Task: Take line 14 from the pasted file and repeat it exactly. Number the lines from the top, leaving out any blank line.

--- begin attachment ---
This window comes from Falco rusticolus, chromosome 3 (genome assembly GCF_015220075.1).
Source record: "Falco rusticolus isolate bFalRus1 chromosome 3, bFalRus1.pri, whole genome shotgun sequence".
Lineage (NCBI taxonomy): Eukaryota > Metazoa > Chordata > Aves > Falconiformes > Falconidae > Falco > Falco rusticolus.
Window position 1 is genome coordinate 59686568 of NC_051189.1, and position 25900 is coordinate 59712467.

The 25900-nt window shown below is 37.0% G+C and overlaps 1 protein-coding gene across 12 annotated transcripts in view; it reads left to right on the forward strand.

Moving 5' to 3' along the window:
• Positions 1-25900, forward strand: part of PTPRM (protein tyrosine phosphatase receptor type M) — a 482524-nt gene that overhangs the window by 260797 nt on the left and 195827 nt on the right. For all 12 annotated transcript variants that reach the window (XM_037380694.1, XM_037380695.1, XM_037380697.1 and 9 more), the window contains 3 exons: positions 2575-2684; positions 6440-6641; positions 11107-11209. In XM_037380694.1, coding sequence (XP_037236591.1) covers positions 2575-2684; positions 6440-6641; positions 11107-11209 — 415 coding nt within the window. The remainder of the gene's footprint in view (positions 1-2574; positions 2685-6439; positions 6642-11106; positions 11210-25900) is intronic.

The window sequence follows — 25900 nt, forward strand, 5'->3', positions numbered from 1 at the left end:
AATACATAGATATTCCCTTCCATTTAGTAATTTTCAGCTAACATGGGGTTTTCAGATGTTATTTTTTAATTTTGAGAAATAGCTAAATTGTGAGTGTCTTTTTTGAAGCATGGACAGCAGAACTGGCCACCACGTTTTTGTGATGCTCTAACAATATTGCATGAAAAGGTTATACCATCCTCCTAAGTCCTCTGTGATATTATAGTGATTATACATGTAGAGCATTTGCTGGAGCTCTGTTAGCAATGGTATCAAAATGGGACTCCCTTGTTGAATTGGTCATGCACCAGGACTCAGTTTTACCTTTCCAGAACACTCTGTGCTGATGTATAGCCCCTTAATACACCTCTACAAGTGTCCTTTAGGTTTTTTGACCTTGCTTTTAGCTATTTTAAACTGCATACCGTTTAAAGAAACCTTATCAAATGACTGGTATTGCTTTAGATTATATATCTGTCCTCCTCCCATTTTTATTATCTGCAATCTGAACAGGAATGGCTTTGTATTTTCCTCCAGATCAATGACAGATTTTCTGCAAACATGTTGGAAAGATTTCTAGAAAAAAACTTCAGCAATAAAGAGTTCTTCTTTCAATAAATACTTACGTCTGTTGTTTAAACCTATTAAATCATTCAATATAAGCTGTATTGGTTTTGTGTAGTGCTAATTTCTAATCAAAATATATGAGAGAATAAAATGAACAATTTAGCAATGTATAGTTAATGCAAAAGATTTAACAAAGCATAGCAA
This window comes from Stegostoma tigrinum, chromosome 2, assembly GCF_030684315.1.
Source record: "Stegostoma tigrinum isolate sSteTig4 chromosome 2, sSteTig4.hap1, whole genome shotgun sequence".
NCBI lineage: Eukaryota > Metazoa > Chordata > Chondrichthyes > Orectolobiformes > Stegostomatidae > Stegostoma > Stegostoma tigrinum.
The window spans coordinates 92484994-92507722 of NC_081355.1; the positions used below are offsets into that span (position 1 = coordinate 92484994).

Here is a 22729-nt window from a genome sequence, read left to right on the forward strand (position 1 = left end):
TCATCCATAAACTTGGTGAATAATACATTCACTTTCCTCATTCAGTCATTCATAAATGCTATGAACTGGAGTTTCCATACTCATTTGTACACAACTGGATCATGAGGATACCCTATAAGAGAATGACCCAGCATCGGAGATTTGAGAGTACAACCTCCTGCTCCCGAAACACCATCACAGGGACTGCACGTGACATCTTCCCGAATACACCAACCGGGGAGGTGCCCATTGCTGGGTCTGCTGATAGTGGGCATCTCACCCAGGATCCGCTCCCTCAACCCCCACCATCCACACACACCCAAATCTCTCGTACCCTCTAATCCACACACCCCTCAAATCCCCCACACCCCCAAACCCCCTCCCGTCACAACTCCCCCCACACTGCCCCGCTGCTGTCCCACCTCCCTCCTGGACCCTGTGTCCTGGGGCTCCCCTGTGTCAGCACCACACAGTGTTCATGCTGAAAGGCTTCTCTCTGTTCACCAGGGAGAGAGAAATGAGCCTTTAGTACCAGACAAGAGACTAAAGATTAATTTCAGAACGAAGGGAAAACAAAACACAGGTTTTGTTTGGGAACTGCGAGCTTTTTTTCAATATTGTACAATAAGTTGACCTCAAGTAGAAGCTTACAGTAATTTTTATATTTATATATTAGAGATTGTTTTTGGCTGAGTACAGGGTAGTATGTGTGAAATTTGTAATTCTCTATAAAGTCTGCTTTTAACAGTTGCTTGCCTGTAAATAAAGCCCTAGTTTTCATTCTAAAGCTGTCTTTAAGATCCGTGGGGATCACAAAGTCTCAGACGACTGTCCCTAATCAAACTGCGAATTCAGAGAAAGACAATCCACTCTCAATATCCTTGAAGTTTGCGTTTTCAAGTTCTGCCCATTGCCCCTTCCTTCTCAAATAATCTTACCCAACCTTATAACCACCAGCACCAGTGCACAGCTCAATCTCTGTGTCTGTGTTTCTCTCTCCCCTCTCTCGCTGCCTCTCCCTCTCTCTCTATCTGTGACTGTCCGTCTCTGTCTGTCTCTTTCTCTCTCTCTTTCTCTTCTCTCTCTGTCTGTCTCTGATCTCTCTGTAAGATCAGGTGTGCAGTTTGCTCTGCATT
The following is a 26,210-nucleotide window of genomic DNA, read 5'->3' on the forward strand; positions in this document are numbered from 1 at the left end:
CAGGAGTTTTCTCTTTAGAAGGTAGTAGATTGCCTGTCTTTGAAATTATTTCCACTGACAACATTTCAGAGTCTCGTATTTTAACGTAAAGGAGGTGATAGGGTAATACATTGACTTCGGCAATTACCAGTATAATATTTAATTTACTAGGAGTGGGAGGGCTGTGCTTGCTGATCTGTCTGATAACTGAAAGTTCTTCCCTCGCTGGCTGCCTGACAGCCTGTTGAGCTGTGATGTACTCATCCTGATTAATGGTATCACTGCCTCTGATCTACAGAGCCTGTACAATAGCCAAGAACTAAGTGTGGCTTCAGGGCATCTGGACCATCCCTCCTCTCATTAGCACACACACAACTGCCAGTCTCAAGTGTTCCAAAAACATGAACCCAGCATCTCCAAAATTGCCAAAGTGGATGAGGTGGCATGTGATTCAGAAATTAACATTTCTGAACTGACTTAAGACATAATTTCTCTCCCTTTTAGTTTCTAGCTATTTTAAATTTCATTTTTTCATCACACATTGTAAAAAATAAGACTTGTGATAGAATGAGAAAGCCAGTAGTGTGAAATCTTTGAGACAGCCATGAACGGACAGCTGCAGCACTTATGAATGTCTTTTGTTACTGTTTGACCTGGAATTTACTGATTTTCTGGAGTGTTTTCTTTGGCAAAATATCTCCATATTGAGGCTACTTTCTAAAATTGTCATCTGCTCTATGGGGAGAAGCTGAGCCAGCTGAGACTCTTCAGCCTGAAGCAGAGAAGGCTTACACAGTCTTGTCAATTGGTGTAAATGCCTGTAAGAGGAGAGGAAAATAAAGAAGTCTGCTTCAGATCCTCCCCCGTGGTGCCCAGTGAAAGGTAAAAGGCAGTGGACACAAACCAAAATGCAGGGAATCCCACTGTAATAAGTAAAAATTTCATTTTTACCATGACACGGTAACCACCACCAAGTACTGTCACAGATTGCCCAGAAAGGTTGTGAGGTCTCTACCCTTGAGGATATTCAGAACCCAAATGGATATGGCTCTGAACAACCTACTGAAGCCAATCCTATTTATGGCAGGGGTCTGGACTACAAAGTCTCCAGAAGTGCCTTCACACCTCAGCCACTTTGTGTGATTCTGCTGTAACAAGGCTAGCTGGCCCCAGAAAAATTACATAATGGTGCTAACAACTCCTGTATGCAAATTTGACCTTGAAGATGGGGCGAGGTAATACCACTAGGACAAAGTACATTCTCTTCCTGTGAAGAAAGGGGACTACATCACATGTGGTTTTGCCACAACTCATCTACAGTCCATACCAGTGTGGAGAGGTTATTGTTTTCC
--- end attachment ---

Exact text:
Here is a 22729-nt window from a genome sequence, read left to right on the forward strand (position 1 = left end):